More on Proto-Sinaitic script

“Proto-Sinaitic (also referred to as Sinaitic, Proto-Canaanite when found in Canaan,[1] the North Semitic alphabet,[2] or Early Alphabetic)[3] is considered the earliest trace of alphabetic writing and the common ancestor of both the Ancient South Arabian script and the Phoenician alphabet,[4] which led to many modern alphabets including the Greek alphabet.”

And here are more sources that confirm that:

Sinaitic inscriptions, also called proto-Sinaitic inscriptions, archaeological remains that are among the earliest examples of alphabetic writing; they were inscribed on stones in the Sinai Peninsula, where they were first discovered in 1904–05 by the British archaeologist Sir Flinders Petrie. Apparently influenced both by Egyptian hieroglyphic writing and by the Canaanitic writing system (1900–1800 bce; probably ancestral to the North Semitic alphabet), the Sinaitic inscriptions date from approximately the beginning of the 16th century bce. Although not fully deciphered, the writing system appears to be alphabetic rather than ideographic.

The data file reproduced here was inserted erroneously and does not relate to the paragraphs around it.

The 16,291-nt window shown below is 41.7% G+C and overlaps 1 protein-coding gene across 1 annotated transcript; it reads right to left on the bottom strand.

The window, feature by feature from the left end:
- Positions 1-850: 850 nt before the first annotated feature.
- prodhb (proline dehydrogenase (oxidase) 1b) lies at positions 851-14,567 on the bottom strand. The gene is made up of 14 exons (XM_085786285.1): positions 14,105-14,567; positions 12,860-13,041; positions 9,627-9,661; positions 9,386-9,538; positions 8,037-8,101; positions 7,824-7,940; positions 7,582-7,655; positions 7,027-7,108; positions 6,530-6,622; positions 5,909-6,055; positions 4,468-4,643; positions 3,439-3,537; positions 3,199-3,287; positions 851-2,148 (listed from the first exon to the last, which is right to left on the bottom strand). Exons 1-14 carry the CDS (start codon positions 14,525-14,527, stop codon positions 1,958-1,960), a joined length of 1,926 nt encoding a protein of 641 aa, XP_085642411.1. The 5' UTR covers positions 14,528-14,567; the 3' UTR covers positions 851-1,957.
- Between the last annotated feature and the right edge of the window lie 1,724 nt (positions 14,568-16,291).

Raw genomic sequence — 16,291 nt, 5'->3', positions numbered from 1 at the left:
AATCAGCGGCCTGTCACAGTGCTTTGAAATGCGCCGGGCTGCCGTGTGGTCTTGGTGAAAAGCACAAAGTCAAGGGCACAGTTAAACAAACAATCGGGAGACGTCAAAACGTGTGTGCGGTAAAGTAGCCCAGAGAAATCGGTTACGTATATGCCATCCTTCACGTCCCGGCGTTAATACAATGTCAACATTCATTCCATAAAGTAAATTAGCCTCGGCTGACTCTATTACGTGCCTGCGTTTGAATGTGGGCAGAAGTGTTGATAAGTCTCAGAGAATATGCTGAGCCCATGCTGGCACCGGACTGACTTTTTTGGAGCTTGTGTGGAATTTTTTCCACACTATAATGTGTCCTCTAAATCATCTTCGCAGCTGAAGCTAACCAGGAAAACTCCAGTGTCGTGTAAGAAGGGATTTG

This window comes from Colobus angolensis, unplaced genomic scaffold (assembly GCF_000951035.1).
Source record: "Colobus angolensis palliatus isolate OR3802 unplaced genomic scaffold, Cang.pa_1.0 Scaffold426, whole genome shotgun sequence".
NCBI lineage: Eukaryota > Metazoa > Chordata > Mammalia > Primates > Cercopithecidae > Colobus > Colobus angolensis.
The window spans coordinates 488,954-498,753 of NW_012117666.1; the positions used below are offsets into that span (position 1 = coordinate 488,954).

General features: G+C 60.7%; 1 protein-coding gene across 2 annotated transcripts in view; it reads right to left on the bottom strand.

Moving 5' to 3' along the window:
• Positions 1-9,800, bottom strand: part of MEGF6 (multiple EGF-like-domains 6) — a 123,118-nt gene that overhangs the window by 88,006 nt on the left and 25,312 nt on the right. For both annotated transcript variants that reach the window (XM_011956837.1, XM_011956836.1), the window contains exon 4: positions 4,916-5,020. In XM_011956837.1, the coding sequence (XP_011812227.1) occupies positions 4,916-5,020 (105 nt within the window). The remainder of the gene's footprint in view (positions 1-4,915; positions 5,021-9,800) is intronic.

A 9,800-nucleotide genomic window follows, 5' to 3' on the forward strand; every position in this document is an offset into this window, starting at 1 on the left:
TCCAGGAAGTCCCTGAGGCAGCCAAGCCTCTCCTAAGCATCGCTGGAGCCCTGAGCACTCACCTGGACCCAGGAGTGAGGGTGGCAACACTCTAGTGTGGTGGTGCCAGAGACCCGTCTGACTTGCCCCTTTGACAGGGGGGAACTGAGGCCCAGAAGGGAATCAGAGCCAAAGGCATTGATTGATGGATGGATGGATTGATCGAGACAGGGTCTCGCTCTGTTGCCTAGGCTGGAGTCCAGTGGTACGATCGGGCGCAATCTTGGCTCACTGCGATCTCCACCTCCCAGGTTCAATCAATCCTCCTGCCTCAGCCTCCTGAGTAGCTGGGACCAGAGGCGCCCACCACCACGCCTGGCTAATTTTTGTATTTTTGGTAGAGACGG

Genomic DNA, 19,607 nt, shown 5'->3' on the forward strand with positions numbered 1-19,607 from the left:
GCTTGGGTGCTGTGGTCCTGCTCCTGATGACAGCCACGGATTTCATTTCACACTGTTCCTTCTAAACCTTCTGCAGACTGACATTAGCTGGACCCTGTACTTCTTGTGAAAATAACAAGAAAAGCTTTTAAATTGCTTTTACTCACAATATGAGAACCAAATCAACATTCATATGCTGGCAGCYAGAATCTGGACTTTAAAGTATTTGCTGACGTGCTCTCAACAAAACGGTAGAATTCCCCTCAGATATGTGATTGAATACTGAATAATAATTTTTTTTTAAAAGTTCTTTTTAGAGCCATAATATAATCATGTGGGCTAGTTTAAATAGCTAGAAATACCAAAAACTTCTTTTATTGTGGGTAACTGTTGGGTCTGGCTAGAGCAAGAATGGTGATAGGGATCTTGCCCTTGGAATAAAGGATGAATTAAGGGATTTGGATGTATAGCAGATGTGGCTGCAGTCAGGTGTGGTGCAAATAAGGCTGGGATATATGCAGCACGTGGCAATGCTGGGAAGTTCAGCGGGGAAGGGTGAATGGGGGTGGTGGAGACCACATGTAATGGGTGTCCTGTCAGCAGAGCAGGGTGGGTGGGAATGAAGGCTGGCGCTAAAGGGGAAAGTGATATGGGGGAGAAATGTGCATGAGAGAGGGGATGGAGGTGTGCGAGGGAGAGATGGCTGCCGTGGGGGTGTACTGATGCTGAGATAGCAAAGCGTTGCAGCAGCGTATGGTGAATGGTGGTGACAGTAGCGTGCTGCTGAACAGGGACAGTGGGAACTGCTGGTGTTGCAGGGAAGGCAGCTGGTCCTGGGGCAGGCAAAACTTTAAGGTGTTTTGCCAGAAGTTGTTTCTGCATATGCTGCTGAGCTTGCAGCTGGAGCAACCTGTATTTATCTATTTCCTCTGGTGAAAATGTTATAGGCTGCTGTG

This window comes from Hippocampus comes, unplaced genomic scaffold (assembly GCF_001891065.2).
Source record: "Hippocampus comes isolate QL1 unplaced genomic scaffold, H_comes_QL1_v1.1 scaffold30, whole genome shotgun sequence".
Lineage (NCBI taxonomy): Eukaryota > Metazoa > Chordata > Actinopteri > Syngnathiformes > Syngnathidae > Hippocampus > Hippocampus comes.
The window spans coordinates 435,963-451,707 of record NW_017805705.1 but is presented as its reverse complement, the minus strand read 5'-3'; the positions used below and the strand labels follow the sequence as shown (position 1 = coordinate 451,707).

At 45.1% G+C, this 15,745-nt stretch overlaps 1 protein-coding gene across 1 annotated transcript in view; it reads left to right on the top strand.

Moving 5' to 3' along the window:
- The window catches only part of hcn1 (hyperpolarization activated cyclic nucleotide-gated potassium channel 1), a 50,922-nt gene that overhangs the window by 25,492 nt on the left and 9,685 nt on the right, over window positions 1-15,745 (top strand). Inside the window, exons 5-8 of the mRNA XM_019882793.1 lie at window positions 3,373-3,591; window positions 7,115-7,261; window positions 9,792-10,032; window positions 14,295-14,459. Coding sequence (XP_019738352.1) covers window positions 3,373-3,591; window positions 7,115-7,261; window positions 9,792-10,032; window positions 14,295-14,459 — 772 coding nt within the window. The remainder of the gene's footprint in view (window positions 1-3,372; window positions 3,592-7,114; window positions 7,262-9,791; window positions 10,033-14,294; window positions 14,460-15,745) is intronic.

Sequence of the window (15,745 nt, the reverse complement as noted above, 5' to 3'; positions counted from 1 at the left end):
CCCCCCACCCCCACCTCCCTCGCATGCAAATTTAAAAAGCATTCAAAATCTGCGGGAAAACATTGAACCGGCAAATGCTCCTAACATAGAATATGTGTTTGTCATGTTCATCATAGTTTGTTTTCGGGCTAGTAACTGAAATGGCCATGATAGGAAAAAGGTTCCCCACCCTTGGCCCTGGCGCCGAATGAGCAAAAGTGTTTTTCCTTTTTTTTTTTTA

Sometime during the second millennium B.C. (estimated between 1850 and 1700 B.C.), a group of Semitic-speaking people adapted a subset of Egyptian hieroglyphics to represent the sounds of their language. This Proto-Sinaitic script is often considered the first alphabetic writing system, where unique symbols stood for single consonants (vowels were omitted). … t-alphabet

The alphabet seems to have been invented just once, by Semitic workers in Egypt nearly 4,000 years ago. The script they devised, known as Proto-Sinaitic script, was an attempt to repurpose hieroglyphics for their own language. … came-to-be